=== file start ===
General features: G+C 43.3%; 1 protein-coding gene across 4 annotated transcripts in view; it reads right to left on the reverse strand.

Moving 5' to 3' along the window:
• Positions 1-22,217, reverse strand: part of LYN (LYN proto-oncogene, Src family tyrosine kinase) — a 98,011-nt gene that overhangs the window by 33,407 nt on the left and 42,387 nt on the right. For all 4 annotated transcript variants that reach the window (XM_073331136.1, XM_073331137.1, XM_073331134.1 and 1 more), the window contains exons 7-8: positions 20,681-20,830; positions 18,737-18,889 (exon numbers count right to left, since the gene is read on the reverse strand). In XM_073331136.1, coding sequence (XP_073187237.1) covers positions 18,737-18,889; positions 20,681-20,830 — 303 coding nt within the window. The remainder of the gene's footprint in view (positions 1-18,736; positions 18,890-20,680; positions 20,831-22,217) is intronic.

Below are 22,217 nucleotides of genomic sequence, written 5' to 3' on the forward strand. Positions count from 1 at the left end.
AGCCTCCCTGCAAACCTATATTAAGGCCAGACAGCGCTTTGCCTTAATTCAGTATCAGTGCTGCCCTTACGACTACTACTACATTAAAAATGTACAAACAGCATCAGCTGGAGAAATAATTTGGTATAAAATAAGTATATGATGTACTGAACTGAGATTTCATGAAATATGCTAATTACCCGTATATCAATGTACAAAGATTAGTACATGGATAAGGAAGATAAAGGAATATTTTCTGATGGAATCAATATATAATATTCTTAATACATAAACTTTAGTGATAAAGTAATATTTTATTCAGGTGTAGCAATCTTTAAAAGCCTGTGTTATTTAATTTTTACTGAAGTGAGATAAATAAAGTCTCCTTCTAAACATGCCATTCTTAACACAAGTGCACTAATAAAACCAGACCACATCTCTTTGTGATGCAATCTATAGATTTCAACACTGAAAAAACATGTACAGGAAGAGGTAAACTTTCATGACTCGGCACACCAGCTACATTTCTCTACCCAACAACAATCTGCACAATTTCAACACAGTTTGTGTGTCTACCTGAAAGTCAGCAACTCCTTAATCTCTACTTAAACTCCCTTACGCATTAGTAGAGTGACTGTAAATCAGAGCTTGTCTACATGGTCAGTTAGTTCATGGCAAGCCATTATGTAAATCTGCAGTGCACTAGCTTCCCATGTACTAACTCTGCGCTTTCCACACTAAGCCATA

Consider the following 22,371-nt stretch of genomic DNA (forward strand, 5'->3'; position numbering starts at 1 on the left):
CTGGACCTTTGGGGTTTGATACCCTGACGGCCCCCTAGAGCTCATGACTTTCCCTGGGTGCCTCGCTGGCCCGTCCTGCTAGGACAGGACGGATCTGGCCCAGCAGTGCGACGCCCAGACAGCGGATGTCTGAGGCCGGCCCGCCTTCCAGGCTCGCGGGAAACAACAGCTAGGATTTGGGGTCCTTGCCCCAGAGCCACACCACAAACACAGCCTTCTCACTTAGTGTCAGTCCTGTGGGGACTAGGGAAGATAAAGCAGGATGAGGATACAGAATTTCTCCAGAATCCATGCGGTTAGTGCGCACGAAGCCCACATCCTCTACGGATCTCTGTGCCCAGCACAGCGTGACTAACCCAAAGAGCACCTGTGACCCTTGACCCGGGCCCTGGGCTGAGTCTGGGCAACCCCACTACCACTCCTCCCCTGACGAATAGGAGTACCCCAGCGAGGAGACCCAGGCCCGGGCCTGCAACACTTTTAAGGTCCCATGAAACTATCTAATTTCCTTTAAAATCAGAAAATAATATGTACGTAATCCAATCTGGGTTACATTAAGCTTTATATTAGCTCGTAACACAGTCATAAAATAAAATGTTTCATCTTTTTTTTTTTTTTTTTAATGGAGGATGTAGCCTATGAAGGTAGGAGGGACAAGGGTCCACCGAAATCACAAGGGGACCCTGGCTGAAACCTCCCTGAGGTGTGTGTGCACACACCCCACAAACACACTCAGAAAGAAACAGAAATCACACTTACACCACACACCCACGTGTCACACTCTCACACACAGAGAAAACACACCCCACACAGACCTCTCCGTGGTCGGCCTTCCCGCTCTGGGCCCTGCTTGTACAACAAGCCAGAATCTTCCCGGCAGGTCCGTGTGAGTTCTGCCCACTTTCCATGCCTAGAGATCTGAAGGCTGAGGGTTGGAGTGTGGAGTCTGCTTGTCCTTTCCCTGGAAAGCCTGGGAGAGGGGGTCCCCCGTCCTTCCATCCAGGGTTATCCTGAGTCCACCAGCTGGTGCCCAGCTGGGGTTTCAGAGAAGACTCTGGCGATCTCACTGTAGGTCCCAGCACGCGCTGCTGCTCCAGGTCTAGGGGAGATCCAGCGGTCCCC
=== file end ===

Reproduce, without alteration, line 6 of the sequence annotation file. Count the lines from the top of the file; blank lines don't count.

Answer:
Consider the following 22,371-nt stretch of genomic DNA (forward strand, 5'->3'; position numbering starts at 1 on the left):